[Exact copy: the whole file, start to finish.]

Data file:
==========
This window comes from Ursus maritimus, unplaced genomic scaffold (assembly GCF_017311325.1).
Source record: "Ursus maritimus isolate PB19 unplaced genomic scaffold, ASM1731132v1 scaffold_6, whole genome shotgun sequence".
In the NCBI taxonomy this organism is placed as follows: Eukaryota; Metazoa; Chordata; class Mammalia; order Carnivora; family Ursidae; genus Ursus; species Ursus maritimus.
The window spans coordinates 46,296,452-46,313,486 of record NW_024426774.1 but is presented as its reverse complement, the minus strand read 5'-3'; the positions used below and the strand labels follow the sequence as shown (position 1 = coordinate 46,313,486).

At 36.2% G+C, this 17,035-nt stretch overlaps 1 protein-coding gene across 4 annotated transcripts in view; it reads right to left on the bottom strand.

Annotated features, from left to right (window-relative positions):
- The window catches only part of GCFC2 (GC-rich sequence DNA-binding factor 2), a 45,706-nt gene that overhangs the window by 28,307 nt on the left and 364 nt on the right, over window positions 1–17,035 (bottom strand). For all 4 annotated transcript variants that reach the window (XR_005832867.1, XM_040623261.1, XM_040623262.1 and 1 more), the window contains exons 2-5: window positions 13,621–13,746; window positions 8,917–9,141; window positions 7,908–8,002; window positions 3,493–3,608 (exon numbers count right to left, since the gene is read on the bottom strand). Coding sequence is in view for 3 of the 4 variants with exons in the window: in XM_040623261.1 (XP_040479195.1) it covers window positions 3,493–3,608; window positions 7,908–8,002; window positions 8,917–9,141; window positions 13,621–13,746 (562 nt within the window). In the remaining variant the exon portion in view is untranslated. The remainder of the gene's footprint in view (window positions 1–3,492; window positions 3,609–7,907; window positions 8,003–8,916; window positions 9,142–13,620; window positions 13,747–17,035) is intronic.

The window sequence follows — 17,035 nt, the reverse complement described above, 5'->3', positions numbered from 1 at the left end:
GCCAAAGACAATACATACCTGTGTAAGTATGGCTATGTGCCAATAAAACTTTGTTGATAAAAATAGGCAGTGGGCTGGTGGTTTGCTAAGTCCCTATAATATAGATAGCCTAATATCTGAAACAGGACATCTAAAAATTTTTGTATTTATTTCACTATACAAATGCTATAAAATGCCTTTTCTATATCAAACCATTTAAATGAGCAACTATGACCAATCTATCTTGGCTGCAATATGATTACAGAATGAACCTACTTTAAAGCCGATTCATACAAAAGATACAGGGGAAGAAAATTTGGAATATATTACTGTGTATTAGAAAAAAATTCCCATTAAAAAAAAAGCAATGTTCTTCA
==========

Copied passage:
This window comes from Ursus maritimus, unplaced genomic scaffold (assembly GCF_017311325.1).
Source record: "Ursus maritimus isolate PB19 unplaced genomic scaffold, ASM1731132v1 scaffold_6, whole genome shotgun sequence".
In the NCBI taxonomy this organism is placed as follows: Eukaryota; Metazoa; Chordata; class Mammalia; order Carnivora; family Ursidae; genus Ursus; species Ursus maritimus.
The window spans coordinates 46,296,452-46,313,486 of record NW_024426774.1 but is presented as its reverse complement, the minus strand read 5'-3'; the positions used below and the strand labels follow the sequence as shown (position 1 = coordinate 46,313,486).

At 36.2% G+C, this 17,035-nt stretch overlaps 1 protein-coding gene across 4 annotated transcripts in view; it reads right to left on the bottom strand.

Annotated features, from left to right (window-relative positions):
- The window catches only part of GCFC2 (GC-rich sequence DNA-binding factor 2), a 45,706-nt gene that overhangs the window by 28,307 nt on the left and 364 nt on the right, over window positions 1–17,035 (bottom strand). For all 4 annotated transcript variants that reach the window (XR_005832867.1, XM_040623261.1, XM_040623262.1 and 1 more), the window contains exons 2-5: window positions 13,621–13,746; window positions 8,917–9,141; window positions 7,908–8,002; window positions 3,493–3,608 (exon numbers count right to left, since the gene is read on the bottom strand). Coding sequence is in view for 3 of the 4 variants with exons in the window: in XM_040623261.1 (XP_040479195.1) it covers window positions 3,493–3,608; window positions 7,908–8,002; window positions 8,917–9,141; window positions 13,621–13,746 (562 nt within the window). In the remaining variant the exon portion in view is untranslated. The remainder of the gene's footprint in view (window positions 1–3,492; window positions 3,609–7,907; window positions 8,003–8,916; window positions 9,142–13,620; window positions 13,747–17,035) is intronic.

The window sequence follows — 17,035 nt, the reverse complement described above, 5'->3', positions numbered from 1 at the left end:
GCCAAAGACAATACATACCTGTGTAAGTATGGCTATGTGCCAATAAAACTTTGTTGATAAAAATAGGCAGTGGGCTGGTGGTTTGCTAAGTCCCTATAATATAGATAGCCTAATATCTGAAACAGGACATCTAAAAATTTTTGTATTTATTTCACTATACAAATGCTATAAAATGCCTTTTCTATATCAAACCATTTAAATGAGCAACTATGACCAATCTATCTTGGCTGCAATATGATTACAGAATGAACCTACTTTAAAGCCGATTCATACAAAAGATACAGGGGAAGAAAATTTGGAATATATTACTGTGTATTAGAAAAAAATTCCCATTAAAAAAAAAGCAATGTTCTTCA